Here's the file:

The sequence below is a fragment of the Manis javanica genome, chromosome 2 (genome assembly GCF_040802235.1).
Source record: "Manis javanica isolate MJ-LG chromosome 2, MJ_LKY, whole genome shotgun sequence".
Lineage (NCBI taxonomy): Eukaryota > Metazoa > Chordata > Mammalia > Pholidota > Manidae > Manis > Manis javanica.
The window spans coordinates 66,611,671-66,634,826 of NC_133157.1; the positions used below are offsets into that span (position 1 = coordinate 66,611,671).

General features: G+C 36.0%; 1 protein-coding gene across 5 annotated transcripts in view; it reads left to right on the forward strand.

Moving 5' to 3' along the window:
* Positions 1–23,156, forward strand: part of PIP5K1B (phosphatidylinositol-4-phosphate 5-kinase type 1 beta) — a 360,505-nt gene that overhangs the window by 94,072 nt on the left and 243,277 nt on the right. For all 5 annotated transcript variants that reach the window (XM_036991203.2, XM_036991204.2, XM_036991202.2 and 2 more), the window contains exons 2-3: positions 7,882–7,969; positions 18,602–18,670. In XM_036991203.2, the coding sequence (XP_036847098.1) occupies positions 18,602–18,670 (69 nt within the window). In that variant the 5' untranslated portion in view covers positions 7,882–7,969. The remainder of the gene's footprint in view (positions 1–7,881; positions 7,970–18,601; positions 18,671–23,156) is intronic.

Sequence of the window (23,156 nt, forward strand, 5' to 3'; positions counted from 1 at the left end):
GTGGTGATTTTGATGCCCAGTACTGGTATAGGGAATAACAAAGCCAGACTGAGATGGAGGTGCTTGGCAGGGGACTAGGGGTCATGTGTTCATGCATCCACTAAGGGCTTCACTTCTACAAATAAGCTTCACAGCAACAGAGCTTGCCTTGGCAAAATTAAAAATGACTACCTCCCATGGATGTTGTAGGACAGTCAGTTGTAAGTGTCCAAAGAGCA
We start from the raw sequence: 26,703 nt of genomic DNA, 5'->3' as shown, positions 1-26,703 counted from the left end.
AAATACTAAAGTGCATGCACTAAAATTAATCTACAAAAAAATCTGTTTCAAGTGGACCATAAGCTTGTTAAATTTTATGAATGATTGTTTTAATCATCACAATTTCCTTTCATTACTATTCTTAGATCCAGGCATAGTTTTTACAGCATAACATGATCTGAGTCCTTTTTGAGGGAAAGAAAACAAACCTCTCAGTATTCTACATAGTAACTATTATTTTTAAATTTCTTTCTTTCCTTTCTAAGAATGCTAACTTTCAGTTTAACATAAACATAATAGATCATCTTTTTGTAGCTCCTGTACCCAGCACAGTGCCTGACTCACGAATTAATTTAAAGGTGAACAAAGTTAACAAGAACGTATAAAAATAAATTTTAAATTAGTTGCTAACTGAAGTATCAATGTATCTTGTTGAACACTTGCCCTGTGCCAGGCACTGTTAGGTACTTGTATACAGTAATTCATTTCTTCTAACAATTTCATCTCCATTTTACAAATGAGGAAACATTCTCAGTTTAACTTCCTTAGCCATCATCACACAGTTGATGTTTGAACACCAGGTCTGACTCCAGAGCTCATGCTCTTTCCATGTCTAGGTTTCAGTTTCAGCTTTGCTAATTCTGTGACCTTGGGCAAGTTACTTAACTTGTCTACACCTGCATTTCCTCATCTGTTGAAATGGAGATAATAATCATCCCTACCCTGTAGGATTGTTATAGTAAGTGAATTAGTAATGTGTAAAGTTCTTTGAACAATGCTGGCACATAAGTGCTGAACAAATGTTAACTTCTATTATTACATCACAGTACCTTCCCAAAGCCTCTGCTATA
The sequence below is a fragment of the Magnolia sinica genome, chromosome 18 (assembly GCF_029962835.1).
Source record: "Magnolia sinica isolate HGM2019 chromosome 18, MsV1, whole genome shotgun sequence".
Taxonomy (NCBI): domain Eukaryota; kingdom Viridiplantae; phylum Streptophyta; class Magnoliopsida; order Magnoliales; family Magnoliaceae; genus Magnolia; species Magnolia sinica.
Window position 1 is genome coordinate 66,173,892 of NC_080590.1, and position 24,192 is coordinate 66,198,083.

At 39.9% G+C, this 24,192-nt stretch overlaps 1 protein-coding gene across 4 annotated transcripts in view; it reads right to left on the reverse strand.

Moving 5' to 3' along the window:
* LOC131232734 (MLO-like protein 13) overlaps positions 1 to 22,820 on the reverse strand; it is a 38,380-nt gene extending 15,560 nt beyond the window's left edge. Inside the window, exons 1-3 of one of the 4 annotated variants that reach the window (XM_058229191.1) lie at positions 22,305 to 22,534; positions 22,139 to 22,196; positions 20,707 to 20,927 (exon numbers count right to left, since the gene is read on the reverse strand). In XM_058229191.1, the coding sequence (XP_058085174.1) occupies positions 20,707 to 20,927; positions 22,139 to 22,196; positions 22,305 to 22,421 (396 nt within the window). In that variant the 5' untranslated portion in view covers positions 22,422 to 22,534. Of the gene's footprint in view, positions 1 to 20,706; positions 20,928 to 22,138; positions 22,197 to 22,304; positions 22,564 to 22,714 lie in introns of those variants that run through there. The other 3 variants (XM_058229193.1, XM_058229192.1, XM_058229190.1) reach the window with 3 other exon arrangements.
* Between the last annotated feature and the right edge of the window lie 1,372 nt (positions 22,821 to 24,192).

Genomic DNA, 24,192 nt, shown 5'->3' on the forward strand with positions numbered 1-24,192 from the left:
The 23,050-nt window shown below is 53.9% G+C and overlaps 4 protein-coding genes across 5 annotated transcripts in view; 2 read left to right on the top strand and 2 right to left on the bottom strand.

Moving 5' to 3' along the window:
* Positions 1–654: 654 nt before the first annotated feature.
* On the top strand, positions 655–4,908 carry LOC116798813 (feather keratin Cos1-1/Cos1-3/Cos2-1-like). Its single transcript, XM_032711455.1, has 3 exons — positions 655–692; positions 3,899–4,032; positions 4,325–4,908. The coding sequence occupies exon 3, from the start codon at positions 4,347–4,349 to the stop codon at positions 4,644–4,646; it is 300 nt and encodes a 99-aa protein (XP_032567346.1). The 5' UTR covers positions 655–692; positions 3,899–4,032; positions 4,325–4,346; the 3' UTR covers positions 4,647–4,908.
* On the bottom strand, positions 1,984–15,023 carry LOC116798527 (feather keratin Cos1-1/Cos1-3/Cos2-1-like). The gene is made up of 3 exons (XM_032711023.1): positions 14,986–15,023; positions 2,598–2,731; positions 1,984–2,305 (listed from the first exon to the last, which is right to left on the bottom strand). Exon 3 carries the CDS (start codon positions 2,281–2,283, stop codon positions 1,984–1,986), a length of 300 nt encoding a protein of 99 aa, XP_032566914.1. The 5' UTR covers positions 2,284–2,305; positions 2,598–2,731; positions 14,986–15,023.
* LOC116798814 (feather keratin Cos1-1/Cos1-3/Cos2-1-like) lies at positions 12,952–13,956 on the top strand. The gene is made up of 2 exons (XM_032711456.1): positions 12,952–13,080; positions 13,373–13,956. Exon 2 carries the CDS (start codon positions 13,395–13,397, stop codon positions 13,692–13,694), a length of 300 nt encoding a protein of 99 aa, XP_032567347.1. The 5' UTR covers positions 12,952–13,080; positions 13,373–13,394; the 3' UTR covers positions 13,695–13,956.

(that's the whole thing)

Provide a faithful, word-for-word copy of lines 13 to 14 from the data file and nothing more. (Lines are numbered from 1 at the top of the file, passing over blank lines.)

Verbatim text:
Source record: "Magnolia sinica isolate HGM2019 chromosome 18, MsV1, whole genome shotgun sequence".
Taxonomy (NCBI): domain Eukaryota; kingdom Viridiplantae; phylum Streptophyta; class Magnoliopsida; order Magnoliales; family Magnoliaceae; genus Magnolia; species Magnolia sinica.